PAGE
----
In this novel which we find a criminal psychotherapist in London named Theo Faber whose fascination with an artist named Alicia leads him to use any means possible to obtain a position at the Grove, a mental institution, where artist Alicia is a patient ever since she supposedly shot and killed her husband. Alicia hasn’t spoken a word since she was discovered standing with slashed wrists next to her husband’s corpse in the living room of their home months prior. Her silence led to her admittance to a mental institution. Based on his own life experiences, Theo thinks he’s the one person who can bring Alicia back to reality.

I think this suspense novel is one of the best I’ve ever read. It contains several twists and turns and a few likely suspects. The ending took me completely by surprise! As stated previously, I am not the best detective when it comes to mystery books, but I’ll wager the ending will amaze many readers with greater knowledge of suspense stories. This is a mystery I highly recommend!

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The Dutch House by Ann Patchett is a phenomenal novel. Tom Hanks narrates the audiobook and makes it all the more extraordinary.

This story is told in the voice of a grown man named Danny who spent the early years of his life living in a large, unique home in suburban Philadelphia which his father purchased as a surprise gift for his altruistic wife without first consulting her. Although the gift was given out of love, the wife rejects everything it represents in her eyes and avoids being at home as much as possible. One thing leads to another and Cyril, the husband, along with the couple’s two children, find themselves abandoned by the wife and mother.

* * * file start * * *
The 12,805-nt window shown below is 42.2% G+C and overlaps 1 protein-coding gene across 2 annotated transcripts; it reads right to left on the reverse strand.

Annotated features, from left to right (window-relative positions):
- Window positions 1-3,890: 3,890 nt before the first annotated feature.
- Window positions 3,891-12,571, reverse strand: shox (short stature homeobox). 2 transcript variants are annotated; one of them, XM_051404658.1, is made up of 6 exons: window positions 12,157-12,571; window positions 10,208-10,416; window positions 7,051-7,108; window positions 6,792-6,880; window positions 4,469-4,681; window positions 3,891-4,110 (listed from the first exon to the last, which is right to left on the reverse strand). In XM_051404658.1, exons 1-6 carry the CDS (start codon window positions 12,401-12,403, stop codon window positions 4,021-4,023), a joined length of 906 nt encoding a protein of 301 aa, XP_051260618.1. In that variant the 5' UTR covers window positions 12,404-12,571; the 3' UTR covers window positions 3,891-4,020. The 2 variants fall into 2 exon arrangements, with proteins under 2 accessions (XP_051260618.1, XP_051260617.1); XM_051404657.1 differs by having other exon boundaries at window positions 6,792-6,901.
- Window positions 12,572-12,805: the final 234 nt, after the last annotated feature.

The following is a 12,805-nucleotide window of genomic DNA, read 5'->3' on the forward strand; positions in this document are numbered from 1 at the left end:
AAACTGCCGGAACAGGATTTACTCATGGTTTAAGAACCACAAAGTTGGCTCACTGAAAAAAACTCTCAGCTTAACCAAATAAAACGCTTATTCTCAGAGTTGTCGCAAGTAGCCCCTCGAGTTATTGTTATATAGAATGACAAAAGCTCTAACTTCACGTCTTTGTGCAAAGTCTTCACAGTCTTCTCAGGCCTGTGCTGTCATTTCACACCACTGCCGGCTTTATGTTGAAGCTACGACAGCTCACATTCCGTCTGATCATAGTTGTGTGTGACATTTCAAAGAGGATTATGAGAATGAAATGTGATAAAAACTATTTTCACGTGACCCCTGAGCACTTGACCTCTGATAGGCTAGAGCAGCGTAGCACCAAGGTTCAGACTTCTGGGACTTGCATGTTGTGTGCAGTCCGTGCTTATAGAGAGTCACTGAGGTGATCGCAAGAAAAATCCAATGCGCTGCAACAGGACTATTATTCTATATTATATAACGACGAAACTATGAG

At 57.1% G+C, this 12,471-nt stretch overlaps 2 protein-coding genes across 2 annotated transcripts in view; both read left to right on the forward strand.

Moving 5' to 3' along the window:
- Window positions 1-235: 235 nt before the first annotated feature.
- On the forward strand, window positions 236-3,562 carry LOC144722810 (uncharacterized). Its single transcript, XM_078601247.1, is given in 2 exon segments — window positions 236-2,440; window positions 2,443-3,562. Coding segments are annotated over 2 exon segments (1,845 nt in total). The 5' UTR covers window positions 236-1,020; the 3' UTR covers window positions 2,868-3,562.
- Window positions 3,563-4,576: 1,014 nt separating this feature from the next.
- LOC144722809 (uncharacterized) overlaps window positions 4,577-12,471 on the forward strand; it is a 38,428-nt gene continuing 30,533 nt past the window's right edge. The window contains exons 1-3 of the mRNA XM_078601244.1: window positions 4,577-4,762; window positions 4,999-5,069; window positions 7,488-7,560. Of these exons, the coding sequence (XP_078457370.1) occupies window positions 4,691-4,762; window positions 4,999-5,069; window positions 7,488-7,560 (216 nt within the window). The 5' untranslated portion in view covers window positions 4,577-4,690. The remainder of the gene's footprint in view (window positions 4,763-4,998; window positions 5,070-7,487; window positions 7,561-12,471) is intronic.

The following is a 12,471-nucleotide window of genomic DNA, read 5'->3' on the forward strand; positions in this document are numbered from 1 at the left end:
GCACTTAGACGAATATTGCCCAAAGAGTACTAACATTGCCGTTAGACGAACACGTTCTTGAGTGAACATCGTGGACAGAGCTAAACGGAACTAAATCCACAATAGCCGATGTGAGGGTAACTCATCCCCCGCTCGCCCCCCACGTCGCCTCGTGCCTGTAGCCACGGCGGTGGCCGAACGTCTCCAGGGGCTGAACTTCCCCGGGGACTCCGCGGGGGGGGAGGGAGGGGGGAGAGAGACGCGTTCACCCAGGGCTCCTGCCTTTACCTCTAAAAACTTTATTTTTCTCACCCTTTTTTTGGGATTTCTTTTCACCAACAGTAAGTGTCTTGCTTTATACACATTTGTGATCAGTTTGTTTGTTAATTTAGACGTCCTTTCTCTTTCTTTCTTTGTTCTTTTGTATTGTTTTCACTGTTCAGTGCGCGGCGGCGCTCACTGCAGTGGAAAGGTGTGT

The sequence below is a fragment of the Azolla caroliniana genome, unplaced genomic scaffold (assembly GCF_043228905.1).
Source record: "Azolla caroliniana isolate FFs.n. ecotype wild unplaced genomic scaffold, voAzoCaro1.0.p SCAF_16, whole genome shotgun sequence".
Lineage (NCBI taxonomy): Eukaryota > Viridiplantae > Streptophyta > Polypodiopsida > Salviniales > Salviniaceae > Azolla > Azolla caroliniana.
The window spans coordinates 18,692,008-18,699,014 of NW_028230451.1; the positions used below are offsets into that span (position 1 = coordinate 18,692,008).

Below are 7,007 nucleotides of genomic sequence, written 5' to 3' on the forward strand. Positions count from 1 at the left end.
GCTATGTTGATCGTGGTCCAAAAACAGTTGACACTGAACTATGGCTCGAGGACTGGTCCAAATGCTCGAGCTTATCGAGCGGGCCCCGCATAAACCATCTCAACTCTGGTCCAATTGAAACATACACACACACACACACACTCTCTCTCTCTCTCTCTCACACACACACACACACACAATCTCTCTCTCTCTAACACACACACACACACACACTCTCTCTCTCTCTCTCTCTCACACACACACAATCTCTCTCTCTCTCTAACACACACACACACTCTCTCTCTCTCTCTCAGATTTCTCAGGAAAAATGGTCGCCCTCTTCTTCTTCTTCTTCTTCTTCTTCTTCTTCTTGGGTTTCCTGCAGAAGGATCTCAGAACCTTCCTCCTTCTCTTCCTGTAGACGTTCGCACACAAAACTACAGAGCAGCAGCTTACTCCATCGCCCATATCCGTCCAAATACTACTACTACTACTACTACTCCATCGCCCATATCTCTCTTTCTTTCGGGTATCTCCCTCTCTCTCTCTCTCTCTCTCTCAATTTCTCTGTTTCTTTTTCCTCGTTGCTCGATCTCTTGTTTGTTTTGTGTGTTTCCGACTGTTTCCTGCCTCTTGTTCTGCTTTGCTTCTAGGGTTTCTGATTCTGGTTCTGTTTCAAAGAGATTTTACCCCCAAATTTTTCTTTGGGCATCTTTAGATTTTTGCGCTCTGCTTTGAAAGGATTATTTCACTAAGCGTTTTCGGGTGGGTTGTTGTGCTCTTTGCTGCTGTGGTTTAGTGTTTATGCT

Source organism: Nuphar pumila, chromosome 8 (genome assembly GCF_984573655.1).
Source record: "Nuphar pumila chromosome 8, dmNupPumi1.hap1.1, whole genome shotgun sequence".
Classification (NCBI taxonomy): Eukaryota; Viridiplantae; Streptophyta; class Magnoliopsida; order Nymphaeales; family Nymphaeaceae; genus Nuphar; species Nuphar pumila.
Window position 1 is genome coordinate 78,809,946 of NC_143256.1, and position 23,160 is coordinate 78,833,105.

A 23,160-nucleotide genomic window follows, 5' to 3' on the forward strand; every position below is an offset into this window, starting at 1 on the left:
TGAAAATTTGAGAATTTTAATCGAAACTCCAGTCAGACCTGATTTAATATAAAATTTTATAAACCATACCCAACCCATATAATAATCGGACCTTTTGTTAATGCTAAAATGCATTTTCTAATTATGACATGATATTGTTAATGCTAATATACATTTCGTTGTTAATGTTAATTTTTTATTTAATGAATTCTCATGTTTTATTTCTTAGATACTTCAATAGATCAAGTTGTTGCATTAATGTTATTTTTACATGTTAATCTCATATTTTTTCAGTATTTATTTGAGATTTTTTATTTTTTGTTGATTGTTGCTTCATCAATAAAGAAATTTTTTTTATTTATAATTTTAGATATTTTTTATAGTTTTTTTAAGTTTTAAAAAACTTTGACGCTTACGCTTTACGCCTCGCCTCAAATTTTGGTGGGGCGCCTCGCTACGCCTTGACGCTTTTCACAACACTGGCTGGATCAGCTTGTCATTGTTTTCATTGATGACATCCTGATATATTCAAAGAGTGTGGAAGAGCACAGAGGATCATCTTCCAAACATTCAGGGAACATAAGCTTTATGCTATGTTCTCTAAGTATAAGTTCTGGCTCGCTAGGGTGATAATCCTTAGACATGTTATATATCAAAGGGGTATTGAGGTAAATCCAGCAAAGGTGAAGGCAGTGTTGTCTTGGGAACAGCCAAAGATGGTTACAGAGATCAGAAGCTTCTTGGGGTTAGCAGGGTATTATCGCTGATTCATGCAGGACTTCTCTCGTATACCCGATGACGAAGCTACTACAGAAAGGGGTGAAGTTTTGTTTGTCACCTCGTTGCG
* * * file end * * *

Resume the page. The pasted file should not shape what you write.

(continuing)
Danny is so young when his mother leaves without saying goodbye, that he has no memories of her. However, it is not the same for his older sister Maeve. She remembers her mother long afterward.

The story goes back and forth in time with many upheavals in the family as the years go by. Cyril takes a new wife with two small daughters of her own. The new wife’s newfound wealth and home redefine her place in the world. Unfortunately, it’s a place where she resents her stepchildren and their lives are forever changed.

The novel is an emotional rags to riches to rags story. I hesitate to tell all of it here because it’s one I couldn’t put down! To say the least, it touched my heart. There’s a movie planned and I’ll be looking forward to the film adaptation. It is expertly written and I highly recommend it!